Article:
As the world remembers Nelson Mandela, the South African peacemaker who died December 5, it's also important to remember a moment in the 1980s when the American spirit of civil rights was rekindled.
Responding to renewed apartheid violence in South Africa, a nonviolent civil action group known as TransAfrica organized protests at the South African embassy in Washington, D.C. High profile celebrities and politicians were arrested in the protests, bringing new interest in abolishing the racist political system.
The protests convinced Congress to pass stiff sanctions against South Africa, and Americans took a new look at Nelson Mandela. Read more about it here.
At right, two former presidents, Bill Clinton and Nelson Mandela, share a relaxed meeting at a conference in 2009. That's been common place for the last 23 years -- U.S. politicians finding common ground with Mandela. But believe it or not, there was a time when American leaders did not look so favorably on Mandela. Read more here.
A few weeks ago, just before I was starting my afternoon American history class, some students came running in, out of breath. A big, dark-colored plane -- belching smoke -- had just flown over campus. Really low, they said. Surely it was about to crash.
Thinking they were a bit over-excited, I quizzed them.
"Did it have props?" I asked, thinking it was a C-130 from the naval air station up the road. They frequently fly over.
"We don't know!"
I asked if any of the digital natives had taken a pic on their ubiquitous smart-phones.
"Nooooo." They were dismayed I even asked.
But one did produce a pic, heavily pixelated once I blew it up. And there it was -- a B-52 flying off, its eight Pratt & Whitneys pumping out a normal amount of exhaust, flying at a normal height and certainly not about to crash.
I was chagrined. I've never seen one in flight, just static on the ground. I gave the kids a quick discourse on the venerable workhorse of the U.S. Air Force.
Mostly, they didn't care.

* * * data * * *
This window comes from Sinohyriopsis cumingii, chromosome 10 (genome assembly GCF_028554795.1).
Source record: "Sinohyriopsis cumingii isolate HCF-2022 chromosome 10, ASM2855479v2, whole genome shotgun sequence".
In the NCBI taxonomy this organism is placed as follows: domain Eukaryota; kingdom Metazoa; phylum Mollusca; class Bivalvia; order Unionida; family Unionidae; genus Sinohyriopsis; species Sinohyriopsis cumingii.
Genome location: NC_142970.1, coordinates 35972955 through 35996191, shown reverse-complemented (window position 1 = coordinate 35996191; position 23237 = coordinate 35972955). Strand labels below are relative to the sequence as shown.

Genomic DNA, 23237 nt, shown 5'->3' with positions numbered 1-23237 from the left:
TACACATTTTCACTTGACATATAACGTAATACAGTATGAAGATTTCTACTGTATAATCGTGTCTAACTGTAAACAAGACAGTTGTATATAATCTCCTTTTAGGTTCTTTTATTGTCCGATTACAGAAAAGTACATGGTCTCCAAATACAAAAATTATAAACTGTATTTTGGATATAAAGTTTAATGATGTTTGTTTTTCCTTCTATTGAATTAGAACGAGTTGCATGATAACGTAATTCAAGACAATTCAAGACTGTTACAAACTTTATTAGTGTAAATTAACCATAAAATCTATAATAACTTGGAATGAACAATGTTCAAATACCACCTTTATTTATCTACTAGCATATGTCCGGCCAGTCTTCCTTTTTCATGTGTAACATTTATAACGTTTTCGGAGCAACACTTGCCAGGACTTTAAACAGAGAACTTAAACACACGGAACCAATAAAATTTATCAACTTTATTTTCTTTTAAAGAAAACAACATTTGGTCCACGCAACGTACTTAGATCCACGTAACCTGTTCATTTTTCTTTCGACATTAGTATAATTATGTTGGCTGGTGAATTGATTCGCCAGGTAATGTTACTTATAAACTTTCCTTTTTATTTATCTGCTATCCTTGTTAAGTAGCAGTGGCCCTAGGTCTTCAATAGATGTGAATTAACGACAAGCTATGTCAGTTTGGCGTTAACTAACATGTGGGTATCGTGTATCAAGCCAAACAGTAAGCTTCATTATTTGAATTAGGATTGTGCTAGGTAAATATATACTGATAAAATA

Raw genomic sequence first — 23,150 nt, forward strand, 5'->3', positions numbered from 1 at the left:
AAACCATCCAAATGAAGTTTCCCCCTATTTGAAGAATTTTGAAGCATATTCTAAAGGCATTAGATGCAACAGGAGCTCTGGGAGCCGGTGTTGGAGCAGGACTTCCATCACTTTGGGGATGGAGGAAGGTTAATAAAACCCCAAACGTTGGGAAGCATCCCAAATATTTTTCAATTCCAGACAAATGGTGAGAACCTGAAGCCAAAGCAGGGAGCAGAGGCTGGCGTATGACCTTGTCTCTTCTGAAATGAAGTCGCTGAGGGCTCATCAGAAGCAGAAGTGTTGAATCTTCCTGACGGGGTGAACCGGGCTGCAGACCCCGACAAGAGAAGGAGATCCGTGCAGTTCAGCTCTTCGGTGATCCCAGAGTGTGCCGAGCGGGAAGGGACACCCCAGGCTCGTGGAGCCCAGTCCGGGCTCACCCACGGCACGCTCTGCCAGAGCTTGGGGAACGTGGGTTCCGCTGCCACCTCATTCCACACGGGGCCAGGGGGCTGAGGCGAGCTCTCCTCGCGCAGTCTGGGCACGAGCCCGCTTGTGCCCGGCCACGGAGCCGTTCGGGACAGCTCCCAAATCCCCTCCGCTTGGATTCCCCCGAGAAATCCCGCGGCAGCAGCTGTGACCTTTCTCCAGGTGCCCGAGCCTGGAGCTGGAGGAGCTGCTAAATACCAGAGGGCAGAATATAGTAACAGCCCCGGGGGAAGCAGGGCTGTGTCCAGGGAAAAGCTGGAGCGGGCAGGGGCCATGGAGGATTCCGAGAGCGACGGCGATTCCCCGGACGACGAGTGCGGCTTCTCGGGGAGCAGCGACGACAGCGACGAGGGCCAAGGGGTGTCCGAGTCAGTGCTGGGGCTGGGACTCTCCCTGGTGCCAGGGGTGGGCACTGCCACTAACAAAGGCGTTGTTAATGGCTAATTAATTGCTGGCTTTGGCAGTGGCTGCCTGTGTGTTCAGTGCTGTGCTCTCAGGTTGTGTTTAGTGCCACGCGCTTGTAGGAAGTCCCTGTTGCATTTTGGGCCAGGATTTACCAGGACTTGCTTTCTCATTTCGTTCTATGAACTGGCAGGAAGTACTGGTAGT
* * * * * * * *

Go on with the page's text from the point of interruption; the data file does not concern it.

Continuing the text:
I thought about my near miss with the BUFF (you can look that up) today when I learned the U.S. had sent two of them on a mission through the disputed airspace above the Senkaku Islands north of Taiwan. Both China and Japan claim the islands, and this weekend China declared the zone off-limits.
Siding with Japan, the U.S. voiced its opposition to China's mandate with the Stratofortress. For more, check out my post here. After nearly 60 years in service, the B-52 is still on the front-line of U.S. foreign policy.
B-52 Photo Courtesy U.S. Department Of Defense
Six months ago it seemed like Barack Obama and Benjamin "Bibi" Netanyahu were getting along better. Sure, there will always be disagreements over borders, a Palestinian state, Syria, and of course, Iran.
But that last one -- specifically Iran's nuclear program -- seems destined to drive a wedge between the two leaders again.
Netanyahu doesn't like the deal that Obama announced this weekend which pauses Iran's nuclear program in preparation for downsizing it. In return, the U.S. and the West will ease Iranian sanctions - somewhat.
Obama praises the deal as a step forward; Bibi sees it as a "historic mistake."
This is just a "first step" deal, with assessments coming in six months. Don't expect any casual Barack/Bibi get-togethers anytime soon.